Regenerative medicine company jCyte and the Sue & Bill Gross Stem Cell Research Center at the University of California, Irvine report that their investigational therapy for retinitis pigmentosa (RP) has demonstrated a favorable safety and tolerability profile in an ongoing Phase I/II clinical trial.
Funded by the California Institute for Regenerative Medicine (CIRM), the trial has successfully undergone four reviews by the Data Safety Monitoring Board (DSMB). The first patient enrolled in the study, in which allogeneic human retinal progenitor cells were injected into one eye, has now been followed clinically for one year post-treatment. Interim (six to12 month) safety results from this patient and the eight subsequent trial participants enrolled in 2015 are encouraging.
"We are pleased with the results," said jCyte co-founder Henry Klassen, MD, PhD, an associate professor of ophthalmology at UCI and a member of the Sue & Bill Gross Stem Cell Research Center, where much of the pre-clinical work took place. "Retinitis pigmentosa is an incurable retinal disease that first impacts people's night vision and then progressively robs them of sight altogether. This is an important milestone in our effort to treat these patients."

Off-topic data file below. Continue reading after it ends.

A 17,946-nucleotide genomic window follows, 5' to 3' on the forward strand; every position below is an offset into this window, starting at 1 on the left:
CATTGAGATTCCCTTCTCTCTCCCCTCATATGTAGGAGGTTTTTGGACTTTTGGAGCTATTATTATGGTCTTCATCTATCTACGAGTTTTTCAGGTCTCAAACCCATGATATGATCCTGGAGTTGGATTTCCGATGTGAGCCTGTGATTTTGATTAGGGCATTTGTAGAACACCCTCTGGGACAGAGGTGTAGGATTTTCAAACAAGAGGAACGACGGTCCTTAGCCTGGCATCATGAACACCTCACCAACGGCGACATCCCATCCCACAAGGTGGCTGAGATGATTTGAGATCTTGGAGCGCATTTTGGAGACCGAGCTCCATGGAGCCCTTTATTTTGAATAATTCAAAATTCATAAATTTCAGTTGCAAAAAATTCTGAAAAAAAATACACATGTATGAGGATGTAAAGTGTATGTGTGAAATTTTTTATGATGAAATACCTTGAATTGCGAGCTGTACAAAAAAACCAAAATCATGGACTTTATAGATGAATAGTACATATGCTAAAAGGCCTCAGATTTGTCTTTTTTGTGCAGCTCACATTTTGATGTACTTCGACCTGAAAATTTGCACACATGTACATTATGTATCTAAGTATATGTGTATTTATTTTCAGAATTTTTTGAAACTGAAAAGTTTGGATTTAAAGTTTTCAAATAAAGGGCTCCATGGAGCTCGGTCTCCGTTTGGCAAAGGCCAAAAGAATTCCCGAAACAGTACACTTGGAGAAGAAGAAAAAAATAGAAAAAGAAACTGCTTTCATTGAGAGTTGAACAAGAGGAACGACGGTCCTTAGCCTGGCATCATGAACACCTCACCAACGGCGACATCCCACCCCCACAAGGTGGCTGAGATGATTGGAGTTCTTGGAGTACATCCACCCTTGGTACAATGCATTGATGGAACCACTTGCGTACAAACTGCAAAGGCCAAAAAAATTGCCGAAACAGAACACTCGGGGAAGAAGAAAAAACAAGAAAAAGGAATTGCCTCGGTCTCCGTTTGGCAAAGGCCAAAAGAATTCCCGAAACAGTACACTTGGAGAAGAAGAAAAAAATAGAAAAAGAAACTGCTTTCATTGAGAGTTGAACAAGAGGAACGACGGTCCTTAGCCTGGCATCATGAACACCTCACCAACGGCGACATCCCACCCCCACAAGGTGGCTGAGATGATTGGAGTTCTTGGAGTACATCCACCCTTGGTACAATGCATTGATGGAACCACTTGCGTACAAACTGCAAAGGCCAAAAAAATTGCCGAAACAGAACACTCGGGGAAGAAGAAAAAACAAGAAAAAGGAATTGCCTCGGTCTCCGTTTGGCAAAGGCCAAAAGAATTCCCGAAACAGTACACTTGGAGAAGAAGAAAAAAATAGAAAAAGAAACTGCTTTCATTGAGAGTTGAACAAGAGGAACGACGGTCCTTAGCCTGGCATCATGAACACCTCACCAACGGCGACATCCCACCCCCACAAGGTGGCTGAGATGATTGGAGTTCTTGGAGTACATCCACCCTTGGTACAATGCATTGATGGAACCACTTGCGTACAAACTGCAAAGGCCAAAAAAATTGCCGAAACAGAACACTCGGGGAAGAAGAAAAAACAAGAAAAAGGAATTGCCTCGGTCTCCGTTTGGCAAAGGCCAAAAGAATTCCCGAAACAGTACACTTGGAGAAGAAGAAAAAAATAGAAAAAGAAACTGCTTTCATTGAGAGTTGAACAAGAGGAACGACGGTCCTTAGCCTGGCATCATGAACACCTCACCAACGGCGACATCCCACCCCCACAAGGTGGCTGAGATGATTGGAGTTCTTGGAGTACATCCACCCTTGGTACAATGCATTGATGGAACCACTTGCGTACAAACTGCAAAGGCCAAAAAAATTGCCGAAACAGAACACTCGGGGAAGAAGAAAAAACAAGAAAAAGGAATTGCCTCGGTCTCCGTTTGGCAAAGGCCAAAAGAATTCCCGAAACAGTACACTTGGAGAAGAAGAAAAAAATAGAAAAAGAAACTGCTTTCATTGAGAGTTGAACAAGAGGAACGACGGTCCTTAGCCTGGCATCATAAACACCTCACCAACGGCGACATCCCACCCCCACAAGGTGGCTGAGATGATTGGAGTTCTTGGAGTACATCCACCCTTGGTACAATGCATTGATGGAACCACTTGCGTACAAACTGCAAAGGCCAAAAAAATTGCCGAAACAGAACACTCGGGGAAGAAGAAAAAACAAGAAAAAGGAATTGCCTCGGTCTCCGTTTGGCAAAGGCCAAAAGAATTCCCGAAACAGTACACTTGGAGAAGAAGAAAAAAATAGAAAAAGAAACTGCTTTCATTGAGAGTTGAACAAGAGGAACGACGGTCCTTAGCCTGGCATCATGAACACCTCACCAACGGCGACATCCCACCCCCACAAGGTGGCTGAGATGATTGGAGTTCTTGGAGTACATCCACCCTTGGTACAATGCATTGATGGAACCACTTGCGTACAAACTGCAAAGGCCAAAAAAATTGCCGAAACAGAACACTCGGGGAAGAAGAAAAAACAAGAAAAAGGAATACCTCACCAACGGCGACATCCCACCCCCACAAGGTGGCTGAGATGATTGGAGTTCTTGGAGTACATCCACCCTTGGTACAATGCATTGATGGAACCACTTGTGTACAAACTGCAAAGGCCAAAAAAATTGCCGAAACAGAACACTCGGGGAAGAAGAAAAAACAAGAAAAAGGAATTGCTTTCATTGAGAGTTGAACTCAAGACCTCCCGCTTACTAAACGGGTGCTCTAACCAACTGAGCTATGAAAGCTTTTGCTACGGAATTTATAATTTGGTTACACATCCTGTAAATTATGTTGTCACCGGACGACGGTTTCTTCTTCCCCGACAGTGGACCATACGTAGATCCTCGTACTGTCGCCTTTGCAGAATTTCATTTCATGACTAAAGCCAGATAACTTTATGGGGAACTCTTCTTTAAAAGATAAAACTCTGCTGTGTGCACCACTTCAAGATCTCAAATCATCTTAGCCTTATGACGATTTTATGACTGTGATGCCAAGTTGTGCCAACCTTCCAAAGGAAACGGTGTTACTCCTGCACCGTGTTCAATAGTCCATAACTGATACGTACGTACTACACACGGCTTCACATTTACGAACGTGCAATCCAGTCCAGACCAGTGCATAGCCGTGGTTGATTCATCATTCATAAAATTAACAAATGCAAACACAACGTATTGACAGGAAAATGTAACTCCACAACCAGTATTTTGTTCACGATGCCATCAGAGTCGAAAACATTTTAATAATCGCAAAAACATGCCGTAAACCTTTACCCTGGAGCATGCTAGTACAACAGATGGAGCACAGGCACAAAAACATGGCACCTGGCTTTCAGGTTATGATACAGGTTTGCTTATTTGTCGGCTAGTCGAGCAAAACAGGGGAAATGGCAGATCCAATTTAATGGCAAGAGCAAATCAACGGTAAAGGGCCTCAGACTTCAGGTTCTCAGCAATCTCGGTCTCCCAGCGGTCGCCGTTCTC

The cell-based approach taken by jCyte is intended to rescue sick and dying retinal photoreceptor cells (rods, cones) in the diseased retina. Nonclinical studies have shown that transplanted retinal progenitor cells tend not to provoke an immunological rejection response, even when sourced from unrelated donors. Because of this, patients in the study are not immunosuppressed, as is often done in traditional organ transplantation. In addition, the procedure is relatively simple to perform and can be completed in an office setting.
The ongoing Phase I/IIa safety trial is being conducted at the Gavin Herbert Eye Institute at UCI and at Retina Vitreous Associates in Los Angeles. Worldwide, almost 1.5 million people suffer from RP, making it the leading cause of heritable blindness. Currently, there is no cure or effective treatment.
Based on the interim results from the current trial, further clinical studies are being planned.